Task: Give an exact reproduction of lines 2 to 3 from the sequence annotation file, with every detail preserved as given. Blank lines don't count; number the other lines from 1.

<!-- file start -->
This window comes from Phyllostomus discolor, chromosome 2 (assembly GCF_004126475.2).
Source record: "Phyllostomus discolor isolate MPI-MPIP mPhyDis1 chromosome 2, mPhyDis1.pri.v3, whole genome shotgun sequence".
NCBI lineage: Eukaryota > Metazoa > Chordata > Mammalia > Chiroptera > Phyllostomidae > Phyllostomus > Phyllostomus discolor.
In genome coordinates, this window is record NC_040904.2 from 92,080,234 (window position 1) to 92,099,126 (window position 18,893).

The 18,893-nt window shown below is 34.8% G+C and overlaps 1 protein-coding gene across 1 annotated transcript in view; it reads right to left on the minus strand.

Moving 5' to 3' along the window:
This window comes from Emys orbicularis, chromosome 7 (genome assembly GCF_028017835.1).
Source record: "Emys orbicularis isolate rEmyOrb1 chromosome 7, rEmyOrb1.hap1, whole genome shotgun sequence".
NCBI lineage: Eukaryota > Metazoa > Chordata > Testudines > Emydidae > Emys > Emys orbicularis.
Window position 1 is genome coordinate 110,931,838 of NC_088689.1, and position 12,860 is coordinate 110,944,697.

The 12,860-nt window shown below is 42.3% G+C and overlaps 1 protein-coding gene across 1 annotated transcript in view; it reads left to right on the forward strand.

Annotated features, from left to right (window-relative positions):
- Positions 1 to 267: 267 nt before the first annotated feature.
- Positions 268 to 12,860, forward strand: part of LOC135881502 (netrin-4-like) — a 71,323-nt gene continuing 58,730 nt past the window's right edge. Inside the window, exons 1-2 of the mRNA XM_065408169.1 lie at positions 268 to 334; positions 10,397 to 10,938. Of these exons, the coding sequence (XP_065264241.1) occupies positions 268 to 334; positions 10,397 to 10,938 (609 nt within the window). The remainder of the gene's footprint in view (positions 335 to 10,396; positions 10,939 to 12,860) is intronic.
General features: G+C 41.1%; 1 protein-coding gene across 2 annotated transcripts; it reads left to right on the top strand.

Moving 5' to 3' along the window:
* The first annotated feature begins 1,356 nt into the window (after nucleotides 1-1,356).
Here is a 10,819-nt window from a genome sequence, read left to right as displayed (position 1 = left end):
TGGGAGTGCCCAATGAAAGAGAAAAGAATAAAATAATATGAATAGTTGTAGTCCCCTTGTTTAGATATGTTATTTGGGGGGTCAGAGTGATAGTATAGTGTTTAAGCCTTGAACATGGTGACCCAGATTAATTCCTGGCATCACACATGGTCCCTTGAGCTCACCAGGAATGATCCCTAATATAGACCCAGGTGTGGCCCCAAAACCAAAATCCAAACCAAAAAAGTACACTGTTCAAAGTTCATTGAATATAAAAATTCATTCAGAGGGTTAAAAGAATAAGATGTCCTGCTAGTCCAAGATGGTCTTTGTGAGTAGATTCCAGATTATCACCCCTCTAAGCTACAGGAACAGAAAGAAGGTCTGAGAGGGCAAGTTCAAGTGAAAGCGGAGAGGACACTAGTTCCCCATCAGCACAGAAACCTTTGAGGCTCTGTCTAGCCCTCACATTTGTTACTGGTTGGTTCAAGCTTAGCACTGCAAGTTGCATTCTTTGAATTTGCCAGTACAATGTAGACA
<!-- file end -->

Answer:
Source record: "Phyllostomus discolor isolate MPI-MPIP mPhyDis1 chromosome 2, mPhyDis1.pri.v3, whole genome shotgun sequence".
NCBI lineage: Eukaryota > Metazoa > Chordata > Mammalia > Chiroptera > Phyllostomidae > Phyllostomus > Phyllostomus discolor.